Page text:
A West Frankfort resident is going to Hollywood again.
Dustin Keele, who appeared on "American Idol" in 2012, received another golden ticket to perform in Hollywood, California, for the judges in the 14th season of the hit reality TV show.
"It's hard to describe," Keele said of the moment he learned he was advancing past the Nashville auditions. "This excitement washes over you so fast you want to jump up and down, but you feel numb. It's like so surreal."
During his audition, he sang "Classic" by MKTO, a pop anthem released this summer, that showed he could be current and "Hang with what's out there right now," Keele said.
"What I liked about that was the message of that song tried to cut through messages about beauty and body image that are fake and trumped up by the media and just talked about what we like in a significant other in a way that's rooted in things that have value," Keele said.
To show the versatility and range of his voice — two things "American Idol" judges value — he also sang the 1980s ballad "At This Moment" by Billy Vera.
The 29-year-old, who was eliminated during Hollywood week three years ago, received mixed feedback from this year's judges, which include Jennifer Lopez, Keith Urban, Harry Connick Jr. and Adam Lambert, but he said "they liked it well enough."
Keele has always seen rejection as just another step on his journey to realizing his dream.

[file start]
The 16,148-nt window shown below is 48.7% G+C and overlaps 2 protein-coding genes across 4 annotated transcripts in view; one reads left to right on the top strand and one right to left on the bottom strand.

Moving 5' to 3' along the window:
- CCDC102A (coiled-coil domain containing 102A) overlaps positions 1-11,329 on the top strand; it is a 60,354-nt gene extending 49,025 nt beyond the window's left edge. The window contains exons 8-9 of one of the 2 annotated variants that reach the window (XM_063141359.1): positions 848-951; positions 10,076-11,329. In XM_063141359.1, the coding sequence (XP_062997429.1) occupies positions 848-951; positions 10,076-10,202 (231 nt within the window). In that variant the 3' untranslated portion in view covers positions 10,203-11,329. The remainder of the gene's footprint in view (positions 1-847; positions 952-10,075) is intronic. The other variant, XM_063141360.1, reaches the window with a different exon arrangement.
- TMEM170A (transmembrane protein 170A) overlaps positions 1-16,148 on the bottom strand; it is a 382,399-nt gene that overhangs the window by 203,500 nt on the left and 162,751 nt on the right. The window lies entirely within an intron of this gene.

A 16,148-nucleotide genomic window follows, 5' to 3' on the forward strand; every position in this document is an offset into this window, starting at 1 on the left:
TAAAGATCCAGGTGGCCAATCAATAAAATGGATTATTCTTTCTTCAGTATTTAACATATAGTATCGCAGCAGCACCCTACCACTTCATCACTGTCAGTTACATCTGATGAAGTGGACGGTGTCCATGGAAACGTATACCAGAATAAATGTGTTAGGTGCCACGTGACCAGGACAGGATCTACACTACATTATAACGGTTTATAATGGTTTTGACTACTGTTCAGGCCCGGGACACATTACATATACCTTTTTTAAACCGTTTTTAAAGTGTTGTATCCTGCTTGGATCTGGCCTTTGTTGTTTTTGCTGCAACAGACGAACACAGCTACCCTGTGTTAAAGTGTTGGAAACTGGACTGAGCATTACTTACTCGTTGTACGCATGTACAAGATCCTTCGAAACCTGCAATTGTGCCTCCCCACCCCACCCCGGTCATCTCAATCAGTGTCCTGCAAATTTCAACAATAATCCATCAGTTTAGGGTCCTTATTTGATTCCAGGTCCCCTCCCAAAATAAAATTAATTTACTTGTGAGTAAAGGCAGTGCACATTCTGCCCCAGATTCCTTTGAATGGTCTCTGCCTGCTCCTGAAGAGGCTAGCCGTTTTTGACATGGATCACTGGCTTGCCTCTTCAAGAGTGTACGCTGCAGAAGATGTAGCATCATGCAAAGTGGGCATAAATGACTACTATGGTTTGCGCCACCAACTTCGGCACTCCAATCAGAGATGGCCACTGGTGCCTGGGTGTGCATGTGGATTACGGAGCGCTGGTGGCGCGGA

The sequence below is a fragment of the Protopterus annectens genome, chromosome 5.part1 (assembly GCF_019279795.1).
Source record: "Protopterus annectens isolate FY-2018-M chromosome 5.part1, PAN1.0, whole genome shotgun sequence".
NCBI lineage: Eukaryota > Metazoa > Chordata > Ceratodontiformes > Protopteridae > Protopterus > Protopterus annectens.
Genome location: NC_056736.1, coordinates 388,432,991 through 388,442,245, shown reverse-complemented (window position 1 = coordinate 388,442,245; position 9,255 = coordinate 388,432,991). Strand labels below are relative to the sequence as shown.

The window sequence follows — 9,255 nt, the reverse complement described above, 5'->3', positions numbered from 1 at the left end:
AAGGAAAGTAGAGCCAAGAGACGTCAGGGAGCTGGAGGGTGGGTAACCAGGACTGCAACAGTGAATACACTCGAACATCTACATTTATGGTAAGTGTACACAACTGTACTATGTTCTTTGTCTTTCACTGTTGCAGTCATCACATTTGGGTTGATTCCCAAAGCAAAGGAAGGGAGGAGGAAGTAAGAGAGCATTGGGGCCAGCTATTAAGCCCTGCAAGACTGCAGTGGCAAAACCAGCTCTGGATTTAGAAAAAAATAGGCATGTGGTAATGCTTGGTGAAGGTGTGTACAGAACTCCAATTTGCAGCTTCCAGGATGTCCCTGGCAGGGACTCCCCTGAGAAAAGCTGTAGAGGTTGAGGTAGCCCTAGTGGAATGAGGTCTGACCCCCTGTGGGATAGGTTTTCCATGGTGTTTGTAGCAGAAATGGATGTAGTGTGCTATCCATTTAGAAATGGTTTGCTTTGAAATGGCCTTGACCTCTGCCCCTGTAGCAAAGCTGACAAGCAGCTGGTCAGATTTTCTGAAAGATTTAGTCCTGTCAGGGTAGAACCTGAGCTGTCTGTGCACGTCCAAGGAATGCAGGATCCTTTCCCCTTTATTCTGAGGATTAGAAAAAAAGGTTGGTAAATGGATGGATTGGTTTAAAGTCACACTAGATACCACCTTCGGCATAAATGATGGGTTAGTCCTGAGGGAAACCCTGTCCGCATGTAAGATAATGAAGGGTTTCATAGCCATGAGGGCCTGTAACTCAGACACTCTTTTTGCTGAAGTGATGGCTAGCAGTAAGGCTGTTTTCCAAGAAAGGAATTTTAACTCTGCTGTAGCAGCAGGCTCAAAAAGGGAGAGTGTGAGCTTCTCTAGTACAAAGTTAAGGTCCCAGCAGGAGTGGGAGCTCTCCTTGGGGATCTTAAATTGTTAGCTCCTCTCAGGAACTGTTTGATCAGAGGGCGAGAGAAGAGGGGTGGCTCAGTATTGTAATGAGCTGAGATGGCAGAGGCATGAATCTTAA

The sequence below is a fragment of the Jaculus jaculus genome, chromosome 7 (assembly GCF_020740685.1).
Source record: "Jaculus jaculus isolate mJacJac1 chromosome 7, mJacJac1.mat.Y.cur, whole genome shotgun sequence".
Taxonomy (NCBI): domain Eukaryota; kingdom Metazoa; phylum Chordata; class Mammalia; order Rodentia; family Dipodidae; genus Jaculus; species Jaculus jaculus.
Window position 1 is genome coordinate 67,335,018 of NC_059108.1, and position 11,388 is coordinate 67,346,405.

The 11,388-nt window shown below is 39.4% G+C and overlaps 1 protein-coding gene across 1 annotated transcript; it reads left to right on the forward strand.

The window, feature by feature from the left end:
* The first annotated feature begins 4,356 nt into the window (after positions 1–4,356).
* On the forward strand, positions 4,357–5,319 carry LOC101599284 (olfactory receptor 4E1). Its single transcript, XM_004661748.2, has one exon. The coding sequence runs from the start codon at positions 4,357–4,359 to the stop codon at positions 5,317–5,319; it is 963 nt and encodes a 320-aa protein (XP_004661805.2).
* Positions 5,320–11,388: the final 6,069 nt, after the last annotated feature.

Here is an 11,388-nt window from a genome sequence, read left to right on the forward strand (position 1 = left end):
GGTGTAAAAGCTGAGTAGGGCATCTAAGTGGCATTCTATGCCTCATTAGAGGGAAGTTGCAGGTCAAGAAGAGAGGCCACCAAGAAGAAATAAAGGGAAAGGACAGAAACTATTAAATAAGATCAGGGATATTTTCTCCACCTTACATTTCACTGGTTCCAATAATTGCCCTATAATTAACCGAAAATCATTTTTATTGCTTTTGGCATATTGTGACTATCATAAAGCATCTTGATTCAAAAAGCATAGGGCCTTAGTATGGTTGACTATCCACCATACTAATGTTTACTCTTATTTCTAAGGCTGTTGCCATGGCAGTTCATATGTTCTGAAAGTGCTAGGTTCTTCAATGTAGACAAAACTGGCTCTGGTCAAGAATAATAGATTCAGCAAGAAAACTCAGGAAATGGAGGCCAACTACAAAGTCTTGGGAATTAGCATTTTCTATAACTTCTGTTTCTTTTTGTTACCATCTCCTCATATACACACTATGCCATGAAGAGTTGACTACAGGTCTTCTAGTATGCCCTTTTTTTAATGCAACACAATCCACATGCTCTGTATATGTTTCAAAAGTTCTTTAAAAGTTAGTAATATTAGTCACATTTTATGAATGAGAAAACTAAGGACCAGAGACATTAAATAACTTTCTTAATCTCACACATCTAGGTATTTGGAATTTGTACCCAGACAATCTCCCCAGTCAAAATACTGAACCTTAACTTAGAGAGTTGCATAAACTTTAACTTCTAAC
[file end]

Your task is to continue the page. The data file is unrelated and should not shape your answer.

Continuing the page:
"I got good feedback, and I also got things I needed to work on, which I always appreciate as an artist," Keele said. "I definitely always wanted to advance, but in a long-term view of my career as an artist I am just looking for growth and progression. So I take it all as a win."
Keele, who has been singing since he was 4, has driven to Nashville, Tennessee, every two weeks to see Renee Grant-Williams — a vocal coach who has help several contestants find success on American idol.
During one lesson before his first appearance on the show, she paused and said, "I think you're ready."
"It was like something I was waiting on because deep down I believed I could do it," Keele said.
He said the auditions, which were taped in July and aired last week, involve hours of waiting and anticipation of your moment in front of the judges.
"You're sitting in a chair and you start to feel like you're getting cold, you want to run to the bathroom, you start practicing your song a little bit, making sure you still got it," Keele said. "It's tough mentally and physically having to deal with that waiting and never knowing when it's your turn."
City auditions will continue throughout the rest of the month, with Hollywood week starting in February, even though the performance was taped in October.